Malay Heritage Centre/ March 1
When Noor Effendy Ibrahim wrote and staged Anak Melayu (Malay Child) for Teater Kami in 1992, the graphic language and sexually explicit performance shocked viewers so much that the Criminal Investigation Department had to look into the matter.
Nearly 30 years later, older theatre-goers are used to various styles of performance. Director Adib Kosnan, who was too young to watch the first staging, instead uses visuals and sounds to enhance the emotional punch of the script in this production.
Rap blares defiance as six teenagers, played by Tysha Khan, Fadhil Daud, Amirah Yahya, Masturah Oli, Hafiz Hanafi and Mish'aal Syed Nasar, appear in an outdoor location constructed of cardboard. The material is associated with the poorest in Singapore, who often make a living from recycling scraps. Cardboard covers every stage element, from streetlights to skateboard and park bench, pointedly illustrating where these characters exist in the social hierarchy.
The cast wears pure white, at first glowing against the beige background, challenging the poverty of their setting. But as the narrative continues, charcoal wielded by a struggling artist smears and darkens the purity of the characters' clothes. Life grinds away at their potential, leaving them almost indistinguishable from the impoverished setting at the end.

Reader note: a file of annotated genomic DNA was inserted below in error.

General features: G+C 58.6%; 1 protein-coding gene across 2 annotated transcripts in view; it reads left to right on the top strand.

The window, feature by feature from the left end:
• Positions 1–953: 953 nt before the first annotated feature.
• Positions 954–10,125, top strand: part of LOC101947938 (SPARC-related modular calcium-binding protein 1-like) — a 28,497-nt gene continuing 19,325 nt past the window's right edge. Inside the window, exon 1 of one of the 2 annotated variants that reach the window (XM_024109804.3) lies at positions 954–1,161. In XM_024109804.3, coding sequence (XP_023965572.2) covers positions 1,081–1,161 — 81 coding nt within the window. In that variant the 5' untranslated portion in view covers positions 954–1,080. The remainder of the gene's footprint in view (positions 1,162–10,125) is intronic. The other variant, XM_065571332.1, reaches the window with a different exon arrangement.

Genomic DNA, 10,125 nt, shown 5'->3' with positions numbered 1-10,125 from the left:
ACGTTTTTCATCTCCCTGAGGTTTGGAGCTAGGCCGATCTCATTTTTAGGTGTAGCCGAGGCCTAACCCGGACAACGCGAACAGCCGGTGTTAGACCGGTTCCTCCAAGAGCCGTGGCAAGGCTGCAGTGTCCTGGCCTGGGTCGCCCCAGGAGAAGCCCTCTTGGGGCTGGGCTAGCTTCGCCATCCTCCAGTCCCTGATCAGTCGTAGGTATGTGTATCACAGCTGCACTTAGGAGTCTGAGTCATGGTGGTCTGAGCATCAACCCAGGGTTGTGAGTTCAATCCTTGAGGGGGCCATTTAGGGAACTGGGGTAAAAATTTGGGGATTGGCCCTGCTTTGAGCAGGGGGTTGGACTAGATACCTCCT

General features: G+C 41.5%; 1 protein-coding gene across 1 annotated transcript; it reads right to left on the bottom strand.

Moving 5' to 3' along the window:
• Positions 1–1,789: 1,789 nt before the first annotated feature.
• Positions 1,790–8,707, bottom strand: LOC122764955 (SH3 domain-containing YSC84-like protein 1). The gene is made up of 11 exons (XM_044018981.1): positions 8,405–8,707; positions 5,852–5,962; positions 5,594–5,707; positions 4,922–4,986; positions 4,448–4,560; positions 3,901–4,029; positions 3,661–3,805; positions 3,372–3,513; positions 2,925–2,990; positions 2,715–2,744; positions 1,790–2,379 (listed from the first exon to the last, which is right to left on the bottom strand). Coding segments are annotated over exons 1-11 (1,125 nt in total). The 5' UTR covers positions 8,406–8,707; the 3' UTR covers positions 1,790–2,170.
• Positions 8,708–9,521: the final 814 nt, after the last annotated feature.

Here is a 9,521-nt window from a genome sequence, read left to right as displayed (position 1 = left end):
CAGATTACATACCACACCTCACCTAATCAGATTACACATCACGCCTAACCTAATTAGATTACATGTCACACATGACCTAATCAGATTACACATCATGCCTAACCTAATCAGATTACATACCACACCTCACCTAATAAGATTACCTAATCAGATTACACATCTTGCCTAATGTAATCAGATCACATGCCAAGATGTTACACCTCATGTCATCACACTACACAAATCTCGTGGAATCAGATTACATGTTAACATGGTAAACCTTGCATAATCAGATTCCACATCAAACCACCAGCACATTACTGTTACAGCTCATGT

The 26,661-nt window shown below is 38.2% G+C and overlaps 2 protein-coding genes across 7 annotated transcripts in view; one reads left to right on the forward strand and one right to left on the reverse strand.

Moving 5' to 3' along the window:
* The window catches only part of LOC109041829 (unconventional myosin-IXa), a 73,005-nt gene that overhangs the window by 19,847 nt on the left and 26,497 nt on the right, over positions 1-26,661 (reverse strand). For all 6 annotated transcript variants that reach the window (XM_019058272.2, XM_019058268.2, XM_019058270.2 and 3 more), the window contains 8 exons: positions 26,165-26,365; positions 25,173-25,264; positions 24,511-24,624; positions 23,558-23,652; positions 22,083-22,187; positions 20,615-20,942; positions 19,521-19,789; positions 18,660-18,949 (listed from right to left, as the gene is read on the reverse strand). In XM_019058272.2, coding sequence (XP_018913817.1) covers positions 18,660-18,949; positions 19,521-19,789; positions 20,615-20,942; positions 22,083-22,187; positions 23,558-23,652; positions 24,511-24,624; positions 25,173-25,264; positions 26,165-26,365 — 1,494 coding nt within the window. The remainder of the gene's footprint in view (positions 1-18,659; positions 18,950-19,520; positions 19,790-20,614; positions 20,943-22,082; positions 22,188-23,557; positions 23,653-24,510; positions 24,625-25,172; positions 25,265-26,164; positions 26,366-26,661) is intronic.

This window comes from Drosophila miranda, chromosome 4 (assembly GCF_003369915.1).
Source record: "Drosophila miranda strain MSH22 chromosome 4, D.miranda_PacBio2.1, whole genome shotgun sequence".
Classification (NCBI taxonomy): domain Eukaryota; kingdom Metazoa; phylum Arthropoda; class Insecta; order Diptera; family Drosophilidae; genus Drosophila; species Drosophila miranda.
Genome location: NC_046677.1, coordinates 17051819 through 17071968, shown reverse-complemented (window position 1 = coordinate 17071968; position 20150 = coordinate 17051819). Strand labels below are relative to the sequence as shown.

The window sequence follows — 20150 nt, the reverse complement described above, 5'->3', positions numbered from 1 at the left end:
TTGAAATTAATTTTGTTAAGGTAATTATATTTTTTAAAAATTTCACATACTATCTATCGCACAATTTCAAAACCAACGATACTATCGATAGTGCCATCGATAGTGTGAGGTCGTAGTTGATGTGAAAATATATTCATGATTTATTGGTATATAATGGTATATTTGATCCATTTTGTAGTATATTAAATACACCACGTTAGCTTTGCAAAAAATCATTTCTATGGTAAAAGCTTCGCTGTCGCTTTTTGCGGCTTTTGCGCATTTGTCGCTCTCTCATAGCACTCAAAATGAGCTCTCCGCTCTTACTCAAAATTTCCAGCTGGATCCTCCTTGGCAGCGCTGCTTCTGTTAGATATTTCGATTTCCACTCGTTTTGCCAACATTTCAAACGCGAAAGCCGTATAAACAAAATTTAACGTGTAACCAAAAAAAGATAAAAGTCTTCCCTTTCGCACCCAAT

Anak Melayu, which ended its run last Saturday (March 2) was all too relevant despite the age of the production. Effendy's script screams rage and this cast embodies a suppressed, despairing anger that so many adults would easily file away as the behaviour of "bad" kids who are beyond all hope.
But are they indeed? Why are they the way they are? The artist (a riveting Mish'aal) scribbles away in a desperate attempt to make sense of his origins and come to terms with his future.
The self-styled leader of the group, Joe (Fadhil), is always ready for a fight and to drag others down to his level because that is the only way he can accept his own powerlessness in the larger scheme of things. The women are reduced to their sexuality, but are not pitiful. Their bodies are weapons and will be deployed to cement their position in this social hierarchy.
All six characters are desperate for connection and also snarl if any of the others point out their vulnerability. Attempts are made by the oldest, Liza (a competent and believable Amirah), to protect the others but in the end, she gives up in silent acceptance of the futility of her attempts.
Lights dim as the youngest, Yati (well played by Tysha) takes her first taste of a cigarette and no one stops her. The despair is palpable, the rage rising in the audience's hearts. Someone should have stepped in to help this child.
She is everyone's child, not someone else's problem.